2. The model for the ISM
2.1. The description used in CDE models
We shall consider a somewhat simplified version of the present CDE models which captures their characteristic behaviour. As in the full models, there are four components: the hot intercloud gas (named hereafter 'gas', with a mass density g), the gas in the form of clouds ('clouds' c), as well as massive stars (s), and low mass stars and remnants (r). Between the components the following interactions are taken into account: star-formation, gas return from dying stars, evaporation of clouds, condensation of gas onto clouds, (radiative or mechanical) heating of the gas by massive stars, radiative cooling of the gas. The full network also includes other processes, such as the formation of clouds by compression in supernova shells, dissipation by cloud-cloud collisions. These will not be included in our investigation, because comparison with the results of the complete network showed that they do not essentially determine the type of the system's behaviour. Then the time evolution of the mass densities of the components is described by the following equations:
Throughout the paper, we shall use the units parsec, years, and solar masses.
Star-formation is described by the stellar birth function used in the form of Köppen et al. (1995)
Normally we use a quadratic dependence on density ( and ). The exponential factor involving the temperature of the cloud gas describes what fraction of a cloud is in the form of star forming molecular clumps.
The mass returned to the interstellar gas by dying massive stars (with a mean life-time Myr) is taken to be the fraction of the stellar mass. Of all stars born, the fraction is in the form of massive stars.
The remaining terms pertain to evaporation of clouds, whose rate coefficient E can be a function of densities and temperatures, and condensation of gas onto clouds (coefficient K).
In the formulations of Hensler & Burkert (1991) and Theis et al. (1992) the cloudy medium is composed of clouds which have identical properties (radius , mass , density ) and which are embedded in the (hot) intercloud gas. One assumes pressure equilibrium (), which gives for the volume filling factor of the cloudy medium:
Depending on its properties, such a cloud evaporates into the surrounding medium due to thermal conduction from the ambient hot gas or the gas condenses onto it. Cowie et al. (1981) give a criterion for this behaviour: If the quantity defined as
is smaller than 0.03, condensation occurs, otherwise the clouds evaporate. Note that Cowie et al. use a slightly different notation: . Since the clouds have identical properties, the whole system switches between condensation and evaporation, depending on the criterion. In a further development, Samland et al. (1996) consider a cloud population with a spectrum of masses, and therefore one has at any time clouds that evaporate as well as those condensing. We discuss the implications in Sect. 5.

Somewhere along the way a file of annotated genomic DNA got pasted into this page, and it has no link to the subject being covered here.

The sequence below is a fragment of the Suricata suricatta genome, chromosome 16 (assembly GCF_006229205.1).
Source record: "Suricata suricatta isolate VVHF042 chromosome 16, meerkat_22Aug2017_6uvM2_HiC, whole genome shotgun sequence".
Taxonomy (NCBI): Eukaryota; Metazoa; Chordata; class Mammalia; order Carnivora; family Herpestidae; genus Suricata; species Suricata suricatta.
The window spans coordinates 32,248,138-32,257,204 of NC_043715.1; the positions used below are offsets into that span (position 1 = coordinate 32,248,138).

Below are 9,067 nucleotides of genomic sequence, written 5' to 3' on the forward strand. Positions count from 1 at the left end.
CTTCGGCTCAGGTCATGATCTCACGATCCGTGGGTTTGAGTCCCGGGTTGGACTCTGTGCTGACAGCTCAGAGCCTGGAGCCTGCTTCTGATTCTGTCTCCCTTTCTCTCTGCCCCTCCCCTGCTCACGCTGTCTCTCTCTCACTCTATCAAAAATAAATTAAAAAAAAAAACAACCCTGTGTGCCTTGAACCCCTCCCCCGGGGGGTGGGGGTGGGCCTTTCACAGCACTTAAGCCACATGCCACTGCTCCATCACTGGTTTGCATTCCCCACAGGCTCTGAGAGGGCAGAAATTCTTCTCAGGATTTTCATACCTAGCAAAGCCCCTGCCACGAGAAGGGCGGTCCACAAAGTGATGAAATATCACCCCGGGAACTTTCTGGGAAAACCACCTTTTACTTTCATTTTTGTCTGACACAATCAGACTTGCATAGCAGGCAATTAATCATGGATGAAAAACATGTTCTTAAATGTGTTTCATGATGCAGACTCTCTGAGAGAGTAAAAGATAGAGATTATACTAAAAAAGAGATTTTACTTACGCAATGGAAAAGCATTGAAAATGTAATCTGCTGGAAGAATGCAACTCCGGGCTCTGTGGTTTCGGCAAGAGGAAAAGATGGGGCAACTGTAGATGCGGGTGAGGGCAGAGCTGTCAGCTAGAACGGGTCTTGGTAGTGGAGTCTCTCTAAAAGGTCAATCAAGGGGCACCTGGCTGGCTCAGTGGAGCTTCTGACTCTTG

For the mass loss rate decreases with increasing . In what follows, we do not consider this additional detail, as it alters the behaviour of the models only slightly. This applies also to the modifications introduced by McKee & Begelman (1990). From the number density of the clouds
with the abbreviation in our units. The first term is the heating of the gas by massive stars. Because in our treatment of the stars the rate from continuous heating during the life-time of the stars has the same dependence on s as that from an explosive stellar death e.g. , processes of both types are included in the heating term: photoionization (with all stellar ionizing photons being absorbed by the gas), deposition of mechanical energy by stellar winds and supernova explosions. All three processes give rate coefficients of the same order . To permit a direct comparison with the model of Köppen et al. (1995) we keep (for photoionization with an efficiency of for the conversion into thermal energy). A higher value gives a smaller self-regulated SFR and thus a longer star-formation time-scale. The second term is radiative cooling with a general cooling function (cf. Theis et al. 1992). In our units, and by noting the use of mass densities instead of number densities:
The third and fourth terms are the energy gained by the gas through the addition of the evaporated cloud material - whose temperature shall be - and the energy lost by the gas which is condensed onto the clouds. The (usually negligibly small) fifth term is that part of the gain if the stellar ejecta had gas temperature. We include this merely for convenience of analytical considerations. Likewise, the energy density of the cloudy medium is changed
by gains from heating by massive stars and losses by radiative cooling, by the losses due to matter locked up into stars (usually a minor term), and by the losses due to evaporating material or by gains from incorporating the condensing gas. The latter temperature is designated as . For simplicity, we consider .
The first term in the equation for describes the supply to the ISM of metals from the massive stars. It is composed of two parts: the metals that where incorporated into the stars at their birth and are unchanged, and the metals freshly synthesized in the stars. For a whole stellar generation the latter is , with the fraction of the mass locked up into remnants which is here . Since the yield y (e.g. Köppen & Arimoto 1991) refers to the entire stellar mass spectrum, the massive stars alone contribute . For a primary element such as oxygen, the yield is constant, except for the (negligible) factor which takes into account that the primordial elements are used up with metal enrichment. For a secondary element (nitrogen) one has . The abundances of every metal can be scaled to convenient reference values. In this paper, we divide the abundances by the yields, which are taken to be solar.
© European Southern Observatory (ESO) 1998
Online publication: February 16, 1998